Under the pilot program, the USDA will trial the addition of high-protein, low-fat Greek yogurt to the National School Lunch Program in New York, Idaho, Arizona, and Tennessee.
Speaking with DairyReporter.com, a spokesperson for the USDA confirmed that Chobani’s bid to supply the trial was selected over proposals from North Carolina-based Origin Foods, Vermont-based Commonwealth Dairy, and New York-based Alpina, and Upstate Farms.
“On July 26 2013, USDA awarded a contract to supply high protein yogurt in the National School Lunch Program,” said the spokesperson. “The contract was awarded to the lowest price bidder, Chobani.”
Chobani, which is the most popular Greek yogurt brand in the US, offered a flat rate of $1.40 per pound (lb) of yogurt to every school taking part in the trial. Origin Foods challenged Chobani across each of the four states, but could only offer rates of between $1.60 and $2.83 per lb.
Alpina, which bid to supply schools in its home state, could offer only a flat rate of $2.20 per lb.
Next steps for the pilot?
During the trial period, which is scheduled to run from September to November 2013, Chobani will supply almost 200,000lbs of its branded four ounce (oz) cups and 32oz tubs of Greek yogurt.
“The award to Chobani includes the full amount requested by states for the initial pilot period of September to November 2013,” said the spokesperson.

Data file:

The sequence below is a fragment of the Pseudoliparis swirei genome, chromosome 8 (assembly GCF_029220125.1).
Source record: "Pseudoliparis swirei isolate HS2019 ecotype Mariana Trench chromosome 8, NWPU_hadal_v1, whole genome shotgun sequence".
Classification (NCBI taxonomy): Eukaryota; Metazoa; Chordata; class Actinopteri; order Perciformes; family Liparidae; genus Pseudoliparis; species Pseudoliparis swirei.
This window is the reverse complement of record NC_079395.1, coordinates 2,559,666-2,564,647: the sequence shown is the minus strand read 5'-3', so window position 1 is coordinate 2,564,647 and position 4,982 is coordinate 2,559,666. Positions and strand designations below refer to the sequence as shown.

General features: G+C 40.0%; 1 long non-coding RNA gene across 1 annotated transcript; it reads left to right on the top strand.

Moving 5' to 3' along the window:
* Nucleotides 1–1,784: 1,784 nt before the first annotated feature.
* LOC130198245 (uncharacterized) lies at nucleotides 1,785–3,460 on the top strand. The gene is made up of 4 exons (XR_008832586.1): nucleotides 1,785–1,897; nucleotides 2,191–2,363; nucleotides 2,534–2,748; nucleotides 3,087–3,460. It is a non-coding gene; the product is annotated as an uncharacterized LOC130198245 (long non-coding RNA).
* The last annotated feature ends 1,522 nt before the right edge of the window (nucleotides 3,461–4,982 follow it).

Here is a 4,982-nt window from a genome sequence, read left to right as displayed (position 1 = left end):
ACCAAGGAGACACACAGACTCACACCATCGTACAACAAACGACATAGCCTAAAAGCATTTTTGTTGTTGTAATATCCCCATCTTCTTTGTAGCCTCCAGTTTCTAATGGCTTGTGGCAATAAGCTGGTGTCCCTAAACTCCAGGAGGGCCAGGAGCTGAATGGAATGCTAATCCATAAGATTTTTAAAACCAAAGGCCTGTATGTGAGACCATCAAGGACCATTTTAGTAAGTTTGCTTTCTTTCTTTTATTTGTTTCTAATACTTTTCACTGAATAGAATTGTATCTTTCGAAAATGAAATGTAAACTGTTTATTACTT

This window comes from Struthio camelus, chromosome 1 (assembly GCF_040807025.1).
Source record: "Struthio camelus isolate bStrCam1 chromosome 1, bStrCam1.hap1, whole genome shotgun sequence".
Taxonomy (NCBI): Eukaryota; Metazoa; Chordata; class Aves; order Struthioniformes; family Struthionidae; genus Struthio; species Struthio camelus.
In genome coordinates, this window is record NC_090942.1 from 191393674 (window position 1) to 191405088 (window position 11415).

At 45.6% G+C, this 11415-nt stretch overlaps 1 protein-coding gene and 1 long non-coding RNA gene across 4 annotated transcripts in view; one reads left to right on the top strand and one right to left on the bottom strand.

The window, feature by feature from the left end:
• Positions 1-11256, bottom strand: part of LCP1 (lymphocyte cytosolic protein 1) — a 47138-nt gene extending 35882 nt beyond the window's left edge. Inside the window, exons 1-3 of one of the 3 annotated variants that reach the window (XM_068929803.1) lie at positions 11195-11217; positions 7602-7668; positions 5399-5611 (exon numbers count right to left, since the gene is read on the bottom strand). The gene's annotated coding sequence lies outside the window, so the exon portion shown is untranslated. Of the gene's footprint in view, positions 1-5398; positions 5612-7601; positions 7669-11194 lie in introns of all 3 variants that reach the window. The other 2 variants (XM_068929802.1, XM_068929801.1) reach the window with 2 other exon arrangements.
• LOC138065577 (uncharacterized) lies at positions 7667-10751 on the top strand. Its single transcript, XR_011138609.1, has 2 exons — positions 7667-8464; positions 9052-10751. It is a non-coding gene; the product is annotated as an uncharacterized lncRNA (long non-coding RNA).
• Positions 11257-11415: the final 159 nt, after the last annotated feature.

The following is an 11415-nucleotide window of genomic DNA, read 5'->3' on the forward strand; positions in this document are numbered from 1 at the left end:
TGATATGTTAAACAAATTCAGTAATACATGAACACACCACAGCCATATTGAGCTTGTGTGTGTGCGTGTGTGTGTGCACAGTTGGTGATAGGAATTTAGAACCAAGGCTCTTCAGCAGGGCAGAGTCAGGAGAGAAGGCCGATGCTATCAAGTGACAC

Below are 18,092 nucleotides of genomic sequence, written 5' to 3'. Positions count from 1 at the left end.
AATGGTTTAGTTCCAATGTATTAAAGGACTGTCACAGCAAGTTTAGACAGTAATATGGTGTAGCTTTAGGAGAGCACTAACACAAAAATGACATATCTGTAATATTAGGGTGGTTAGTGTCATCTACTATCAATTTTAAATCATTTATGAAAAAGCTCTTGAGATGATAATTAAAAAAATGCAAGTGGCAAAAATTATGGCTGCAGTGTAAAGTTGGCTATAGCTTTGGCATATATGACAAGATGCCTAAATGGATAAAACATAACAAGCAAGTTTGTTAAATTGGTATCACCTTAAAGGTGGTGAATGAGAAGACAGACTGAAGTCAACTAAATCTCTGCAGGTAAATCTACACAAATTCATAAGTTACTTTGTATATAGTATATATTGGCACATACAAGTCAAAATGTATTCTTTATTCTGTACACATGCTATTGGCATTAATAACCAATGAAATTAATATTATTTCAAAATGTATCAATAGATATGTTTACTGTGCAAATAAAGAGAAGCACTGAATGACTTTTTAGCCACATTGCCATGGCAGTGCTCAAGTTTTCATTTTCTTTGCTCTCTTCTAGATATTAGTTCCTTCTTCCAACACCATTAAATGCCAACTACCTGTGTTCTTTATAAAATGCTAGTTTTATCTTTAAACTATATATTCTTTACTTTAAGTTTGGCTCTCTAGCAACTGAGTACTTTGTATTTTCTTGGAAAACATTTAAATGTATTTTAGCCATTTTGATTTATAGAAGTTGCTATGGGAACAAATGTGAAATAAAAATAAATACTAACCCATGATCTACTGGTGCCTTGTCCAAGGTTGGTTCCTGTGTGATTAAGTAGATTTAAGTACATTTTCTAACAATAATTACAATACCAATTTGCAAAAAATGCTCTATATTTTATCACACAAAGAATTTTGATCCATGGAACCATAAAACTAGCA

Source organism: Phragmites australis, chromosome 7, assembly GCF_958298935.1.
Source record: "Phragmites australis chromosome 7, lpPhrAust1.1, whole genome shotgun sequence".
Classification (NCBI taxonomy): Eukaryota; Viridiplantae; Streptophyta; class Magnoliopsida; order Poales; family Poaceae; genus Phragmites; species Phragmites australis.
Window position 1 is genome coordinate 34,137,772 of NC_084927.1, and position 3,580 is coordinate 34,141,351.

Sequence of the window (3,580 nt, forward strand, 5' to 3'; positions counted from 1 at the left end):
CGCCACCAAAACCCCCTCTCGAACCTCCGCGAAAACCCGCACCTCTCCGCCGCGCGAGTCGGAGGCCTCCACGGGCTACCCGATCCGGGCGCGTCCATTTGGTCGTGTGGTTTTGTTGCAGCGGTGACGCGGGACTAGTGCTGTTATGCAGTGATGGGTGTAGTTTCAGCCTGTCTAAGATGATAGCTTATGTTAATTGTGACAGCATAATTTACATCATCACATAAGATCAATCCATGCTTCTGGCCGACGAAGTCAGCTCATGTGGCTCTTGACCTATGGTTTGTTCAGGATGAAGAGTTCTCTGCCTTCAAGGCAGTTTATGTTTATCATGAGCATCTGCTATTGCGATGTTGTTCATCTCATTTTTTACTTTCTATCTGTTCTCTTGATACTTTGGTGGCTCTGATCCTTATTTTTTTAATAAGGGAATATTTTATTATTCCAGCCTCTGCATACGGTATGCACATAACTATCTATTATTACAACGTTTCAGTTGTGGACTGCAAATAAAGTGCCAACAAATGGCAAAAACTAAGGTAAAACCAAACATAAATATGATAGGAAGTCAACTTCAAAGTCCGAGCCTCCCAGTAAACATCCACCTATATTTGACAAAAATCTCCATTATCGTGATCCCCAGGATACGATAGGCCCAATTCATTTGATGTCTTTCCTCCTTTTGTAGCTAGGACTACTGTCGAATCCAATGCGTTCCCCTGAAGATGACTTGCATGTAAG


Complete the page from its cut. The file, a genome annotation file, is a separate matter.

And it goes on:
“States were permitted to order any quantity of high protein yogurt they desired for delivery from September to November 2013 within the balance of their USDA foods entitlement. The four states’ orders for this time period total 199,800 pounds of yogurt.”
Based on its flat rate, Chobani will receive payment of $279,000 for the trial period, the USDA spokesperson revealed.
If deemed successful and cost-effective, the pilot could be rolled out across the US and made a permanent fixture on the US School Lunch Program, which feeds around 31m US students each year.
“USDA will evaluate the cost-effectiveness of its initial procurement by December 2013 to determine next steps for the pilot,” the USDA spokesperson added.
Strengthen NY dairy industry
The USDA committed to establishing the Greek yogurt pilot program earlier this year, following pressure from US Senators Charles Schumer and Kirsten Gillibrand, and Representative Richard Hanna.
Schumer, Gillibrand and Hanna urged the USDA to create a pilot program to bring Greek yogurt to New York schools, and reclassify it as a high-protein product under its MyPlate nutrition guidelines
Commenting on Chobani’s successful bid, Gillibrand said: “New York State is home to a strong and growing Greek yogurt industry. And when we connected Chobani to lunchrooms across the state and across the country, we can give our children better access to healthy, nutritious food, while strengthening New York’s own dairy industry.”
Senator for Idaho, Mike Crapo, also heralded the USDA decision as a huge boost for his state’s dairy industry.
“Today’s news not only benefits Idaho’s communities, but our thriving dairy industry. I have advocated for the inclusion of Greek yogurt in school lunches and am proud Chobani, with its presence here in Twin Falls, Idaho, has been selected to play a key role in the program,” said Crapo.